State v. Sveum

Citation2002 WI App 105,648 N.W.2d 496,254 Wis.2d 868
Decision Date18 April 2002
Docket NumberNo. 01-0230.,01-0230.
PartiesSTATE of Wisconsin, Plaintiff-Respondent, v. Michael A. SVEUM, Defendant-Appellant.
CourtCourt of Appeals of Wisconsin

On behalf of the defendant-appellant, the cause was submitted on the briefs of Michael A. Sveum, pro se, and on the supplemental brief of Ian A.J. Pitz of Michael Best & Friedrich LLP of Madison.

On behalf of the plaintiff-respondent, the cause was submitted on the brief of James E. Doyle, attorney general, and David J. Becker, assistant attorney general.

Before Dykman, Roggensack and Deininger, JJ.


Michael Sveum was convicted of stalking, contrary to WIS. STAT. § 940.32(2m) (1995-96);2 harassment, contrary to Wis. STAT. § 947.013(1r); violating a harassment injunction issued under WIS. STAT. § 813.125(4); and criminal damage to property, contrary to WIS. STAT. § 943.01(1). Each count included a repeater allegation.3 Sveum appeals the denial of a postconviction motion in which he argued that two of his convictions violate the double jeopardy clause because violating a harassment injunction is a lesser-included offense of harassment. After reviewing the record, we requested briefing on whether violating a harassment injunction is a criminal offense that is properly subject to the general repeater statute. Because we conclude that violating a harassment injunction is a crime and that it is not a lesser-included offense of § 947.013(1r), we affirm the circuit court's order denying Sveum's motion for postconviction relief.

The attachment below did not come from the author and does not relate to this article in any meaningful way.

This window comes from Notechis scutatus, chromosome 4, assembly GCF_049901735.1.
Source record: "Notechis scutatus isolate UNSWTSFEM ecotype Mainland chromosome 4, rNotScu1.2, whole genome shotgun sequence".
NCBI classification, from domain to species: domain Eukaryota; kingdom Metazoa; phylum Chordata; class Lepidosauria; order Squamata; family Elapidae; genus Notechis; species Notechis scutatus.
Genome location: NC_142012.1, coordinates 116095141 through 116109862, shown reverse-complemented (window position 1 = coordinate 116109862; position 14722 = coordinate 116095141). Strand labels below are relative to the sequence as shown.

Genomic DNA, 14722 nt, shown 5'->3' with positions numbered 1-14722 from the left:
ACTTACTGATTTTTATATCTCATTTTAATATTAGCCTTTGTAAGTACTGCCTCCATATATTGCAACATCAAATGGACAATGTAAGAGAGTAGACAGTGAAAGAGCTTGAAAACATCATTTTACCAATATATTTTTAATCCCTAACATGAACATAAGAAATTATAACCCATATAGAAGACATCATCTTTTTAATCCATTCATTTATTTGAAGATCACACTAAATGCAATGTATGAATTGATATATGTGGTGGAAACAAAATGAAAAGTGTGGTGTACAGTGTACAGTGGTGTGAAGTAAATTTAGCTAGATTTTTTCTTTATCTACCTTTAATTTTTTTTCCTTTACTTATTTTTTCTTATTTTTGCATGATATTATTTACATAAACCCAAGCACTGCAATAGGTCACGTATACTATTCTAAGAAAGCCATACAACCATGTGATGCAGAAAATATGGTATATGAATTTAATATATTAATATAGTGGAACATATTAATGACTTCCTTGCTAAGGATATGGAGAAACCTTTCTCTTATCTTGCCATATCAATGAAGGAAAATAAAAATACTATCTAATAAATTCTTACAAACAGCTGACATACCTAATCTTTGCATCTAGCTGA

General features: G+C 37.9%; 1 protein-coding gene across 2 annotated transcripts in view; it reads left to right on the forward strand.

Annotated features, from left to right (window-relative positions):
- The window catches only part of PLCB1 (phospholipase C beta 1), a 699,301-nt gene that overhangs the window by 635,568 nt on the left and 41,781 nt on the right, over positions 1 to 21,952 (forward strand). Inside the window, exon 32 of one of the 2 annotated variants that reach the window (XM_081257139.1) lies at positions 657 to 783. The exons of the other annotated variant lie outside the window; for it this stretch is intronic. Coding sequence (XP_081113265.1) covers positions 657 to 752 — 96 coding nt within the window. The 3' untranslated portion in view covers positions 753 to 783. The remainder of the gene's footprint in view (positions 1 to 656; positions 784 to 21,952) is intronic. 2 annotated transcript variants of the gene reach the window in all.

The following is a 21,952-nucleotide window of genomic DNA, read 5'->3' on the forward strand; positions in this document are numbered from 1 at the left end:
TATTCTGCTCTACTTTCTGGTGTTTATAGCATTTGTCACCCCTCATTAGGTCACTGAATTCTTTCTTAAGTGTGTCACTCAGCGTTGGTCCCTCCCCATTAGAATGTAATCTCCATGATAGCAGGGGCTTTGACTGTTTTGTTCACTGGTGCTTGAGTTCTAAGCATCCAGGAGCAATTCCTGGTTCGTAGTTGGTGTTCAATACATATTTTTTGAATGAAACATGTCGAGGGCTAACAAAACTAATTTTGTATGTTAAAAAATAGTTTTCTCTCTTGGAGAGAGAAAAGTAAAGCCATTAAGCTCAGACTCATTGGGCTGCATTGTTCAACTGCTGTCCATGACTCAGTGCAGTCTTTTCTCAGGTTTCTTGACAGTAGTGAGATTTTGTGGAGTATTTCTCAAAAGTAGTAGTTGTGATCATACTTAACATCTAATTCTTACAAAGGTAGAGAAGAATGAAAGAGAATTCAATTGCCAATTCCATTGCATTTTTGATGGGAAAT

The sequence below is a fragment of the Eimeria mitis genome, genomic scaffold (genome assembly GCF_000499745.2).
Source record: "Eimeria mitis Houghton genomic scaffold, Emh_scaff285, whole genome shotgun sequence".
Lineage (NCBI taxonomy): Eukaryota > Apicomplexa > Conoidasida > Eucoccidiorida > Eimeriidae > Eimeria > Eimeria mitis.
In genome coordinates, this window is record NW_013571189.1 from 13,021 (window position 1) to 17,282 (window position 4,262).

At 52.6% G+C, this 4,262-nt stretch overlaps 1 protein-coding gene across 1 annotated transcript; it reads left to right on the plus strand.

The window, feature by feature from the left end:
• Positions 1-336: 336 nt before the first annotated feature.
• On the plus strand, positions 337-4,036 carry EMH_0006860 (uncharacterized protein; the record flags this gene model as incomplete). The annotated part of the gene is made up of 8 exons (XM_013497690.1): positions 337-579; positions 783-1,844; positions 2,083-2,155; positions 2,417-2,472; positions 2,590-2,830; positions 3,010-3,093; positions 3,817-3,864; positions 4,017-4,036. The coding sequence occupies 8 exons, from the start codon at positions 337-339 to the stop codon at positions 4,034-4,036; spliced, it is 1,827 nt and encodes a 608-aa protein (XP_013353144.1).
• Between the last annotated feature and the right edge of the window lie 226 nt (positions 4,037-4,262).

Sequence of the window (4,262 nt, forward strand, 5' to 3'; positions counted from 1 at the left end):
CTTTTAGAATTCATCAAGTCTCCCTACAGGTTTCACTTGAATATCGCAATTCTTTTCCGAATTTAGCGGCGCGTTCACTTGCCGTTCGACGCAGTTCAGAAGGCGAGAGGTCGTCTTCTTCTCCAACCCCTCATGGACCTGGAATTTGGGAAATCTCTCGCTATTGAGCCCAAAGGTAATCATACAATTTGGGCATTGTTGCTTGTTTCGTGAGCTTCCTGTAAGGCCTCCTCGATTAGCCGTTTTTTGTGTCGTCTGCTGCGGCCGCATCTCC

¶ 2. Sveum was charged and tried on a multiple-count information for actions he took against J.J., his former girlfriend, after the entry of an injunction that prohibited him from contacting her.4 The jury found him guilty on all four counts, including the two counts relevant here: (1) harassment, contrary to WIS. STAT. § 947.013(1r), and (2) violating a harassment injunction issued pursuant to WIS. STAT. § 813.125(4). The circuit court sentenced Sveum, as a repeater, to three-year consecutive prison terms on each of these convictions.

¶ 3. Sveum has filed multiple appeals and postconviction motions. In the motion that is the subject of this appeal, he contends that violating a harassment injunction is a lesser-included offense of harassment and that his conviction and sentencing for each of these offenses constitutes double jeopardy. Accordingly, he asserts that his conviction for violation of the injunction issued under WIS. STAT. § 813.125(4) should be vacated and that he should be re-sentenced on the remaining counts. The State contends that Sveum's convictions do not violate the constitutional proscriptions against double jeopardy because each offense requires proof of an element that the other does not.